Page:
from a June 1999 DC interview with Margo Wilkie
Two months later someone from the zendo called me up and said, "I have this Tibetan monk here. This nice Tibetan monk’s coming over, so why don’t you come over and meet him." So I did. And it was the same Rimpoche. We smiled and nodded and he said he was going to India. I said, "Me, too. Can I visit you?" He said, "I’ll be in Kampong above Darjeeling." I wasn’t planning to go to India, I was just being sneaky. So I went. Les Hixon and his wife helped him buy 600 acres in the Catskills near Livingston Manor next to Daibosatsu adjoining it. Earlier, in 1976, Edo got Kapleau there and others from Japan. There was this big dedication of the Daibosatsu. So Sheila Hixon and I went to India and spent 10 days with this Rinpoche. He gave no directions, but he seemed like Suzuki Roshi – trying to figure out what to do. A woman named Gail Wearson who helped him came to America and said, "You have to ask him to take refuge." I went to him and asked him, "What does that mean?" And he said, "You can leave me but I can’t leave you." His name is Domo Geshe Rinpoche. He was Lama Govinda’s teacher in a prior incarnation in The Way of the White Clouds. He was 35. That was 1976. He’s 60 now.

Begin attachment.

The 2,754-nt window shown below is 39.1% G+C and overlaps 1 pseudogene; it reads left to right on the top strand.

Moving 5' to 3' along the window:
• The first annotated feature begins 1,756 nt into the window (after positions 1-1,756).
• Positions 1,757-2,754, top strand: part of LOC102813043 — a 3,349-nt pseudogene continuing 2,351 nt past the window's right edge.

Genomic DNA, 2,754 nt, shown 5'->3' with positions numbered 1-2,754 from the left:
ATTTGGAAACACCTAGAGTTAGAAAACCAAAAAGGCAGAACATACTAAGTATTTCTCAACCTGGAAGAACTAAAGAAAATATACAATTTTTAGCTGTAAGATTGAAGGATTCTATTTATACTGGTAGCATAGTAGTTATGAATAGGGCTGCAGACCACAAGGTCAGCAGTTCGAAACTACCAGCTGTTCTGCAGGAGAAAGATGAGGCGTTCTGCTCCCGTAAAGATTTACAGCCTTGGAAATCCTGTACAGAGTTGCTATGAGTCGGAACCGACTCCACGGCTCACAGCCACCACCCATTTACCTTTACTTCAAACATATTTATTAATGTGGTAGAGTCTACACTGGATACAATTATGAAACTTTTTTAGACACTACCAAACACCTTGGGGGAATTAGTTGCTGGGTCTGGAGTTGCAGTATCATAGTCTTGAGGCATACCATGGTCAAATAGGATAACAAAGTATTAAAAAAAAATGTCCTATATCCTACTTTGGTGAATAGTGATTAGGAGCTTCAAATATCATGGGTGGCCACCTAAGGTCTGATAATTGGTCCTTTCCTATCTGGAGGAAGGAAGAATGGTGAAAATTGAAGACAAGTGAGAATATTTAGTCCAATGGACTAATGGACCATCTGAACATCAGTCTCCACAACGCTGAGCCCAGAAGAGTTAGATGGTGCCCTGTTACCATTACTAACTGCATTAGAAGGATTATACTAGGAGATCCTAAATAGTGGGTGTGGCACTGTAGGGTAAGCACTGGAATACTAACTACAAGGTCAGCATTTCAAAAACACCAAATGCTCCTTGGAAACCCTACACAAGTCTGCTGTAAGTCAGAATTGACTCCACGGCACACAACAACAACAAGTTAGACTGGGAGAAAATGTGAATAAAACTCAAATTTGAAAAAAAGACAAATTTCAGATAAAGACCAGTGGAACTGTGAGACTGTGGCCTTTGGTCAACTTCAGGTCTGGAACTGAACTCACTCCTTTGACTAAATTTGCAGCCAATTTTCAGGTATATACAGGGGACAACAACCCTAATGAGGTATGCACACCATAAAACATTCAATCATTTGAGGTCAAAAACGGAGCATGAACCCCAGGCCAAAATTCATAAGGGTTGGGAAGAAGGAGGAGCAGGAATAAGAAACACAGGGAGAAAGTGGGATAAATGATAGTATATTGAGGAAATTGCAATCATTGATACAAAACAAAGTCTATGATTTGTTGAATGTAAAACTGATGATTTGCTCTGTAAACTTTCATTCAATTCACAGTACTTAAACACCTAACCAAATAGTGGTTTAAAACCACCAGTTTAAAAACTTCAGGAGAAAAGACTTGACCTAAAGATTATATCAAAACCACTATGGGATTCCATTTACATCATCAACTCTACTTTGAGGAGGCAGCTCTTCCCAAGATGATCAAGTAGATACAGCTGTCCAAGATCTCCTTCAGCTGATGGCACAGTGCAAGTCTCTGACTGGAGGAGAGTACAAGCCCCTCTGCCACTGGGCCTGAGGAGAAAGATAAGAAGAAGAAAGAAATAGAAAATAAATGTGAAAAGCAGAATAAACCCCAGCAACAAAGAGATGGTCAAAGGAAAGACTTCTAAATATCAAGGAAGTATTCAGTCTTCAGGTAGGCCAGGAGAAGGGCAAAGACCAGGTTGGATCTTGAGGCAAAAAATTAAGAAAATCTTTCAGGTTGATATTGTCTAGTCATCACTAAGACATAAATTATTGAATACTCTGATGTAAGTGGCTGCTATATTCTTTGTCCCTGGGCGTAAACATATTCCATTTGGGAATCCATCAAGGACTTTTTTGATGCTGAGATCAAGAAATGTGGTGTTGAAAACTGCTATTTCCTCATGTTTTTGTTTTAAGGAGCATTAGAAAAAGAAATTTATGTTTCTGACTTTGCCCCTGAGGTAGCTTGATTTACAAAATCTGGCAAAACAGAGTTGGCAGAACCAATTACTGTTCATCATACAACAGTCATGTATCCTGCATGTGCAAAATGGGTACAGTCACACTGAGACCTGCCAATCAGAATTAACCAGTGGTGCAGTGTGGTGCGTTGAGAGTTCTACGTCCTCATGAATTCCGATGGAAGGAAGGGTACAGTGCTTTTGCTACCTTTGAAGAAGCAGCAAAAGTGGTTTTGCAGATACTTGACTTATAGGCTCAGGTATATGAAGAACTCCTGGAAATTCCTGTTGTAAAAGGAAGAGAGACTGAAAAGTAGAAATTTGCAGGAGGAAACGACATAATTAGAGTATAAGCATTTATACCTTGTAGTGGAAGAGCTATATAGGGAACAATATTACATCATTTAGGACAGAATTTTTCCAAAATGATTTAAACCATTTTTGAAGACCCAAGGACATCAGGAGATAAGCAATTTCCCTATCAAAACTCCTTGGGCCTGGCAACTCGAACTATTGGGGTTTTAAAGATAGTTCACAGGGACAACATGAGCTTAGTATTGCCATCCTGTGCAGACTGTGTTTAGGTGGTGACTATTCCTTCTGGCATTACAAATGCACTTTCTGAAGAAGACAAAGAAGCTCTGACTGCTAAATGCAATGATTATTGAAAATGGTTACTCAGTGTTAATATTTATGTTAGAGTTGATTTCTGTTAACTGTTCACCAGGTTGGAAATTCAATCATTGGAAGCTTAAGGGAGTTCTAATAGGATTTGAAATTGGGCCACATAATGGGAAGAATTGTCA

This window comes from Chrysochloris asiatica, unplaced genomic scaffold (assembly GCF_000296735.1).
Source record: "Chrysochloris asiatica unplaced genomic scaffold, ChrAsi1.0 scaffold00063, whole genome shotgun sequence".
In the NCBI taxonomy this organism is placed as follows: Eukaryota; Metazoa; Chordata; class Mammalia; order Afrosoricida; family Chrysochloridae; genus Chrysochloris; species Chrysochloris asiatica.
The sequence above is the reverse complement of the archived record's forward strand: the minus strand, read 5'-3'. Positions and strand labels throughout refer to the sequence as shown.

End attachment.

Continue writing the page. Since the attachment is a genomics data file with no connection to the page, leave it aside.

from Emma Bragdon
One of the other gifts I received during my time at Tassajara was the opportunity to make the acquaintance of a wise old man. When Lama Govinda arrived for a visit, I had no doubt that he personified wisdom and compassion; he had the regal quality of someone who had attained those human virtues and carried them gracefully. When he stepped out of the car, he put on his maroon mitred Lama's hat. He wore a matching long maroon robe. His white beard gently fell to the top of his chest. His face was lined with the deep marks of age. His eyes bestowed a depth I had never seen in a human being. In them were the worlds I longed for and identified with. In them were his travels to Tibet, his training as a Lama, his research as a scholar, his isolated hours as a writer. I was lucky enough to be chosen to attend him and his wife during their stay.
Through Lama Govinda, Suzuki Roshi, and the other teachers who came to stay at Tassajara, I realized that wisdom and compassion could be manifest in the world today, in this technological wasteland where people hardly meet, much less commune with each other. I no longer tried to think of questions to ask my teachers to show I was not crazy or to demonstrate how smart I was. I knew that my task now was to sit, to focus, and to do my work, and I could trust my own inner process to enlighten me.
from a summer 1970 Wind Bell article on the circumambulation of Mt. Tamalpais
Li Gotami and Anagarika Govinda with Shunryu Suzuki and others at Tassajara, For all names see SR0019 in SFZC photo archive.
from the fall 1985 Wind Bell
Photos with Anagarika Govinda and Li Gotami from the Shunryu Suzuki Photo Archive on shunryusuzuki.com.
File names are links to the photos